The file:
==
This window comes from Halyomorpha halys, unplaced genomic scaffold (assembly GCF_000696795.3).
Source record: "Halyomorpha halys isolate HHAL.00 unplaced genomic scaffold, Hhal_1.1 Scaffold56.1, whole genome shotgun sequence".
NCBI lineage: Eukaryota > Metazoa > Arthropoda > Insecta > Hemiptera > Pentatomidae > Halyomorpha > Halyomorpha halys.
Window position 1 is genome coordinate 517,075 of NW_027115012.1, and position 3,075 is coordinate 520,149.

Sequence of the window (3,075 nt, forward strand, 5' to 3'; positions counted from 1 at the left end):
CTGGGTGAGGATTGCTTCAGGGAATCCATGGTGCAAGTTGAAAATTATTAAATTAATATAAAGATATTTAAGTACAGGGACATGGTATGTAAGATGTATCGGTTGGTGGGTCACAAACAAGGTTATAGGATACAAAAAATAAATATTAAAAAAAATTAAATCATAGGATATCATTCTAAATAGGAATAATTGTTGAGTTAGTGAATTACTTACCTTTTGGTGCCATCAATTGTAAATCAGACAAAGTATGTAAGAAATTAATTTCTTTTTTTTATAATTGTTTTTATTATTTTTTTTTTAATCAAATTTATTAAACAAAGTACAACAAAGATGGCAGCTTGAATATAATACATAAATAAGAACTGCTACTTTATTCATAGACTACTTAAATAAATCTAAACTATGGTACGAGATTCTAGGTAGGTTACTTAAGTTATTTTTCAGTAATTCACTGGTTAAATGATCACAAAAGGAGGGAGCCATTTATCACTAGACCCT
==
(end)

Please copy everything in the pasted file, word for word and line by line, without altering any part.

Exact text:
This window comes from Halyomorpha halys, unplaced genomic scaffold (assembly GCF_000696795.3).
Source record: "Halyomorpha halys isolate HHAL.00 unplaced genomic scaffold, Hhal_1.1 Scaffold56.1, whole genome shotgun sequence".
NCBI lineage: Eukaryota > Metazoa > Arthropoda > Insecta > Hemiptera > Pentatomidae > Halyomorpha > Halyomorpha halys.
Window position 1 is genome coordinate 517,075 of NW_027115012.1, and position 3,075 is coordinate 520,149.

Sequence of the window (3,075 nt, forward strand, 5' to 3'; positions counted from 1 at the left end):
CTGGGTGAGGATTGCTTCAGGGAATCCATGGTGCAAGTTGAAAATTATTAAATTAATATAAAGATATTTAAGTACAGGGACATGGTATGTAAGATGTATCGGTTGGTGGGTCACAAACAAGGTTATAGGATACAAAAAATAAATATTAAAAAAAATTAAATCATAGGATATCATTCTAAATAGGAATAATTGTTGAGTTAGTGAATTACTTACCTTTTGGTGCCATCAATTGTAAATCAGACAAAGTATGTAAGAAATTAATTTCTTTTTTTTATAATTGTTTTTATTATTTTTTTTTTAATCAAATTTATTAAACAAAGTACAACAAAGATGGCAGCTTGAATATAATACATAAATAAGAACTGCTACTTTATTCATAGACTACTTAAATAAATCTAAACTATGGTACGAGATTCTAGGTAGGTTACTTAAGTTATTTTTCAGTAATTCACTGGTTAAATGATCACAAAAGGAGGGAGCCATTTATCACTAGACCCT